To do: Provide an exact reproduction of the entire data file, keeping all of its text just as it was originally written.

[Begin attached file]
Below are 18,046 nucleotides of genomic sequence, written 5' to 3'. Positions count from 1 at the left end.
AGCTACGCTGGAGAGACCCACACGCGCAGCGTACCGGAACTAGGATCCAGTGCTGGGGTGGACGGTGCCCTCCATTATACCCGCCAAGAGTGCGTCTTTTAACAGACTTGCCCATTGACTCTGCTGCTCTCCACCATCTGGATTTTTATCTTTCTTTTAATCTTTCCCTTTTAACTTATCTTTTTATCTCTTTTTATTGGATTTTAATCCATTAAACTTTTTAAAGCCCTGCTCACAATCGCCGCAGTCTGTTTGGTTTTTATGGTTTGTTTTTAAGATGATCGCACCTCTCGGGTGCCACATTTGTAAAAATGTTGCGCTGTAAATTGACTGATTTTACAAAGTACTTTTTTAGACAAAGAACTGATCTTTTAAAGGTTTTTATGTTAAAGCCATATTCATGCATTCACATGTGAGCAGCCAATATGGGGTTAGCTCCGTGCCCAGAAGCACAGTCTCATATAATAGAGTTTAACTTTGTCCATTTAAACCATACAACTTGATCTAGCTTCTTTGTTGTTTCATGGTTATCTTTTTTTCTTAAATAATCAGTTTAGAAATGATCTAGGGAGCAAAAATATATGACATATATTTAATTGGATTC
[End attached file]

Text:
Below are 18,046 nucleotides of genomic sequence, written 5' to 3'. Positions count from 1 at the left end.
AGCTACGCTGGAGAGACCCACACGCGCAGCGTACCGGAACTAGGATCCAGTGCTGGGGTGGACGGTGCCCTCCATTATACCCGCCAAGAGTGCGTCTTTTAACAGACTTGCCCATTGACTCTGCTGCTCTCCACCATCTGGATTTTTATCTTTCTTTTAATCTTTCCCTTTTAACTTATCTTTTTATCTCTTTTTATTGGATTTTAATCCATTAAACTTTTTAAAGCCCTGCTCACAATCGCCGCAGTCTGTTTGGTTTTTATGGTTTGTTTTTAAGATGATCGCACCTCTCGGGTGCCACATTTGTAAAAATGTTGCGCTGTAAATTGACTGATTTTACAAAGTACTTTTTTAGACAAAGAACTGATCTTTTAAAGGTTTTTATGTTAAAGCCATATTCATGCATTCACATGTGAGCAGCCAATATGGGGTTAGCTCCGTGCCCAGAAGCACAGTCTCATATAATAGAGTTTAACTTTGTCCATTTAAACCATACAACTTGATCTAGCTTCTTTGTTGTTTCATGGTTATCTTTTTTTCTTAAATAATCAGTTTAGAAATGATCTAGGGAGCAAAAATATATGACATATATTTAATTGGATTC